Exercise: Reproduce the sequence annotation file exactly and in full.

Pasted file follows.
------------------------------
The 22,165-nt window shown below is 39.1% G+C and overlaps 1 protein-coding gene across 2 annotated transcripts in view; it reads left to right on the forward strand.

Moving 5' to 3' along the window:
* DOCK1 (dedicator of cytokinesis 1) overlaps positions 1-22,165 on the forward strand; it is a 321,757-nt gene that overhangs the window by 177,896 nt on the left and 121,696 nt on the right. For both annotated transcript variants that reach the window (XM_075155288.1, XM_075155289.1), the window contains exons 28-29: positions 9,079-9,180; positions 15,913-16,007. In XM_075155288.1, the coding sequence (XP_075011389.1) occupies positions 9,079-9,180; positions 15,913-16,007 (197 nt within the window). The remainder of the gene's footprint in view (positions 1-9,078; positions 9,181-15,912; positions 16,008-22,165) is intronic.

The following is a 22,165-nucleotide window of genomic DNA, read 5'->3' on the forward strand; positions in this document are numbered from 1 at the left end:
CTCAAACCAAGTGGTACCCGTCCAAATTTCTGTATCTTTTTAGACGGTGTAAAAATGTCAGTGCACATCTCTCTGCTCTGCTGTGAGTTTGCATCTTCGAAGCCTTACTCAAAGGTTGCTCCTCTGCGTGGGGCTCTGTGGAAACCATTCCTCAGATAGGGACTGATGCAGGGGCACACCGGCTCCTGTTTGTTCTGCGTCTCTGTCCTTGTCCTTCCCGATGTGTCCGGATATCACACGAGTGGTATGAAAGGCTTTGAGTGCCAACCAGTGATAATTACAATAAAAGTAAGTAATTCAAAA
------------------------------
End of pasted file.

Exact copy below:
The 22,165-nt window shown below is 39.1% G+C and overlaps 1 protein-coding gene across 2 annotated transcripts in view; it reads left to right on the forward strand.

Moving 5' to 3' along the window:
* DOCK1 (dedicator of cytokinesis 1) overlaps positions 1-22,165 on the forward strand; it is a 321,757-nt gene that overhangs the window by 177,896 nt on the left and 121,696 nt on the right. For both annotated transcript variants that reach the window (XM_075155288.1, XM_075155289.1), the window contains exons 28-29: positions 9,079-9,180; positions 15,913-16,007. In XM_075155288.1, the coding sequence (XP_075011389.1) occupies positions 9,079-9,180; positions 15,913-16,007 (197 nt within the window). The remainder of the gene's footprint in view (positions 1-9,078; positions 9,181-15,912; positions 16,008-22,165) is intronic.

The following is a 22,165-nucleotide window of genomic DNA, read 5'->3' on the forward strand; positions in this document are numbered from 1 at the left end:
CTCAAACCAAGTGGTACCCGTCCAAATTTCTGTATCTTTTTAGACGGTGTAAAAATGTCAGTGCACATCTCTCTGCTCTGCTGTGAGTTTGCATCTTCGAAGCCTTACTCAAAGGTTGCTCCTCTGCGTGGGGCTCTGTGGAAACCATTCCTCAGATAGGGACTGATGCAGGGGCACACCGGCTCCTGTTTGTTCTGCGTCTCTGTCCTTGTCCTTCCCGATGTGTCCGGATATCACACGAGTGGTATGAAAGGCTTTGAGTGCCAACCAGTGATAATTACAATAAAAGTAAGTAATTCAAAA